Bowman was a decent student but it was not his calling. He refused a partial scholarship to attend Rensselaer Polytechnic Institute (RPI) in Troy, New York. The Canadiens also offered to pay his way through university but he decided instead to attend Sir George Williams College (now part of Concordia University). He also started to coach Canadiens-sponsored teams who played at Willibrord Park in Verdun. “This way he could do what he had always done, what he knew – go to school, and be involved in hockey – in the ways that were still open to him,” Dryden writes (Scotty, p. 63).
The Calls from Sam
Bowman finished his business studies and continued to coach bantam and juvenile teams in Verdun that were part of the extensive farm system set up by Frank Selke Sr., the legendary general manager of the Montreal Canadiens. He also started working for Sherwin-Williams, the big paint company that had a factory in Montreal at the foot of Atwater Hill and, most importantly, within close proximity to the Forum.
Strategically planning his lunch breaks from work, Bowman would watch practices run by head coach Dick Irving Sr. at the Forum. It was a unique opportunity to see up close how Maurice Richard practiced. “He didn’t joke around. He wanted to score goals. He wanted to score so much, even in practice,” Bowman remembers (Scotty, p. 72). His constant presence in the stands got him noticed, by the players, by Selke and also by Sam Pollock, an executive with the team and a person that was responsible for many of the activities and tasks required to operationalize Selke’s player succession plan. One day, he called Bowman.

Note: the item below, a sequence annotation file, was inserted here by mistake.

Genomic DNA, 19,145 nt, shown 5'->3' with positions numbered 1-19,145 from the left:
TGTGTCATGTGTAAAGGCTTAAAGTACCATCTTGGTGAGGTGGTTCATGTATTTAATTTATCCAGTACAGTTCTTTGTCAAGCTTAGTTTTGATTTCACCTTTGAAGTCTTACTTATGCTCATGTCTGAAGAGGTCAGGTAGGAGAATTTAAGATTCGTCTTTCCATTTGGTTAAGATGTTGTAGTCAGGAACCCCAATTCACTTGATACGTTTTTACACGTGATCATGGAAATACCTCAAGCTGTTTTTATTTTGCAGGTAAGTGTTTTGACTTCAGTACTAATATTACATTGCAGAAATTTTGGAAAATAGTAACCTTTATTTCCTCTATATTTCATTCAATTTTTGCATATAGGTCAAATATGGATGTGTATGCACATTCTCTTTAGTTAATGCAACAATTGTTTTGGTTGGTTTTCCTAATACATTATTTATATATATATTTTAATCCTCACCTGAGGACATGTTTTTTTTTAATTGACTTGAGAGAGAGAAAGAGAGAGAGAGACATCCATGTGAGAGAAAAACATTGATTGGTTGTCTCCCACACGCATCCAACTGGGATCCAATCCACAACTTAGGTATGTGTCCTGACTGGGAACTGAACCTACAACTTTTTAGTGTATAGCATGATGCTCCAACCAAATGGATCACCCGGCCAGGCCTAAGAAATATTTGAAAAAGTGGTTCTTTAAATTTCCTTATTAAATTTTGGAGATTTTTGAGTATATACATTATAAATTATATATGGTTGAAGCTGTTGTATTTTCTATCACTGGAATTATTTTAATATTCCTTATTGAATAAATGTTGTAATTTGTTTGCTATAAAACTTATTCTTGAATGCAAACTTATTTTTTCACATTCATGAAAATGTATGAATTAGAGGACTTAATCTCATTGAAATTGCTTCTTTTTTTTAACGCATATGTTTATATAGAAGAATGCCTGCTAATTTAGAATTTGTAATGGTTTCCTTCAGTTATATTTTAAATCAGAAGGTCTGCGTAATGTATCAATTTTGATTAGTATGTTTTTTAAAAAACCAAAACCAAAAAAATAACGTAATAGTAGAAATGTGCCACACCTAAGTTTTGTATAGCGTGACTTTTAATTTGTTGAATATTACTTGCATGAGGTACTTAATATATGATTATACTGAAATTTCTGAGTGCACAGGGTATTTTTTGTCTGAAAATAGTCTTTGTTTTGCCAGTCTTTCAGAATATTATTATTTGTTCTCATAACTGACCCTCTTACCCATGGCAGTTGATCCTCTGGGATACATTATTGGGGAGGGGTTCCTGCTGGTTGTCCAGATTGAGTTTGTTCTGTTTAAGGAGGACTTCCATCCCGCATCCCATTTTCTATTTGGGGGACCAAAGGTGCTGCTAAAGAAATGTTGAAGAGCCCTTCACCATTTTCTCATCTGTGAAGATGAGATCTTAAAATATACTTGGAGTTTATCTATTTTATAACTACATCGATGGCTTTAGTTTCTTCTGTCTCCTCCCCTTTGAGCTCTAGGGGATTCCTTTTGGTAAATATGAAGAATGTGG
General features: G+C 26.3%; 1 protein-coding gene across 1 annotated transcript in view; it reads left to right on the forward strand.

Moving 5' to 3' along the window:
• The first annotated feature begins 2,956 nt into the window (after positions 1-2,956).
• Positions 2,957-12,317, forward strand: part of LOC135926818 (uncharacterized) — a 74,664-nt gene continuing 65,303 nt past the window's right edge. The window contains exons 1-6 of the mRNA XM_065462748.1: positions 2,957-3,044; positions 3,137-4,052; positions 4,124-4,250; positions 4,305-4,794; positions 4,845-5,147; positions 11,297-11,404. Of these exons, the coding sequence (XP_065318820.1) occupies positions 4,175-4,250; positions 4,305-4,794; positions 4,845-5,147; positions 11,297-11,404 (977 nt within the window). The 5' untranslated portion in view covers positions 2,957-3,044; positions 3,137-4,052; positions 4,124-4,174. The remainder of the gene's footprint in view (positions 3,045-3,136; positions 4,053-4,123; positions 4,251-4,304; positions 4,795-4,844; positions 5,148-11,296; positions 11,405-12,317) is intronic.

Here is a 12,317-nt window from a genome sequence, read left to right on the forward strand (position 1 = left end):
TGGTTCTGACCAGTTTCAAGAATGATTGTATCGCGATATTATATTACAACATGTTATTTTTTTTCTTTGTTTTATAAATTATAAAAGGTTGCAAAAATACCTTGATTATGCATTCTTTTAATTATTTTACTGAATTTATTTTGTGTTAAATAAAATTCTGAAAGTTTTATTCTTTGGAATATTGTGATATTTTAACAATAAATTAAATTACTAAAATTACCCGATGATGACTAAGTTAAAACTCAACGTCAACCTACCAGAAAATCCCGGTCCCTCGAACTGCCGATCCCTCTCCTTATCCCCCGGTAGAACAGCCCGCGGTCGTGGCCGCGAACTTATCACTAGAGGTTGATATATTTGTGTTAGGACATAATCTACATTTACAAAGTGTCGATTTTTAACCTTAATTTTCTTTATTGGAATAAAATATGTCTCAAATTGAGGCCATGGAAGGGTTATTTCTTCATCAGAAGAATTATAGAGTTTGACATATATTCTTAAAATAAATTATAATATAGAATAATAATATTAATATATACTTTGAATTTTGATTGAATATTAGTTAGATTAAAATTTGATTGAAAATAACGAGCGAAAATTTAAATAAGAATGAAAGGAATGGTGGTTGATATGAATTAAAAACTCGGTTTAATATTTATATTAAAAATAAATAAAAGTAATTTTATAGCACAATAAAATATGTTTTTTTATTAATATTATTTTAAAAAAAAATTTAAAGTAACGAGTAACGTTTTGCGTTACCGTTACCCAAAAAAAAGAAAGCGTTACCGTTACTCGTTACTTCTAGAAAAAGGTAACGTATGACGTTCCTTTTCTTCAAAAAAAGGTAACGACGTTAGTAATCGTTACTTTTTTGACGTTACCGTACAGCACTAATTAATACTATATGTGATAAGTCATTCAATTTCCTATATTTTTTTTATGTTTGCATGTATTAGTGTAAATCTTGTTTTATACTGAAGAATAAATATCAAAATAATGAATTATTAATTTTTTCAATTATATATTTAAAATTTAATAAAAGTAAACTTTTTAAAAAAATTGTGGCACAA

Pollock gave Bowman his first full-time job in coaching when he asked the 22-year-old coach to become his assistant with the Junior A Canadiens. The team would begin playing in Ottawa. It was during this period that the tight relationship between the two really started to develop.
Later on, Pollock asked Bowman to coach the Peterborough Petes, a team that played in the Ontario Hockey League (OHL) and was also part of the Canadiens’ broad farm-team system. It was an opportunity to move out of an assistant’s role and be a head coach at a high level. It is also in Peterborough that Bowman learned a coaching approach that would serve him well later on in his career: “Know what you’ve got. Get your players to do what they can do. Find a way,” (Scotty, p. 121).
The environment in professional hockey is ever-changing. Soon, another opportunity within the broader Canadiens organization came up. At the request of Pollock, Bowman became the head scout of the Canadiens for Eastern Canada. While allowing Bowman to remain within the close orbit of the main team, it cemented his beliefs about his true calling. “During his years as a scout, Scotty learned two very big things. He learned that he didn’t want to be a scout. And he learned he wanted to be a coach,” Dryden explains of this period in Bowman’s rapid career development (Scotty, p.131).
When you’re a scout, even though you’re following the NHL and pulling for your team, you’re not involved. That’s the tough part of it. I had coached for five years, and when you’re not coaching it’s different. There’s a void. So I told Sam I wanted to coach.
Bowman on his stint as a scout for the Canadiens, excerpt from Scotty, p. 131.
The following season, 1963-64, Bowman became the coach of the Omaha Knights of the Central Professional Hockey League (CPHL). He was now coaching at the professional level. However, his first experience with coaching professional players did not last very long.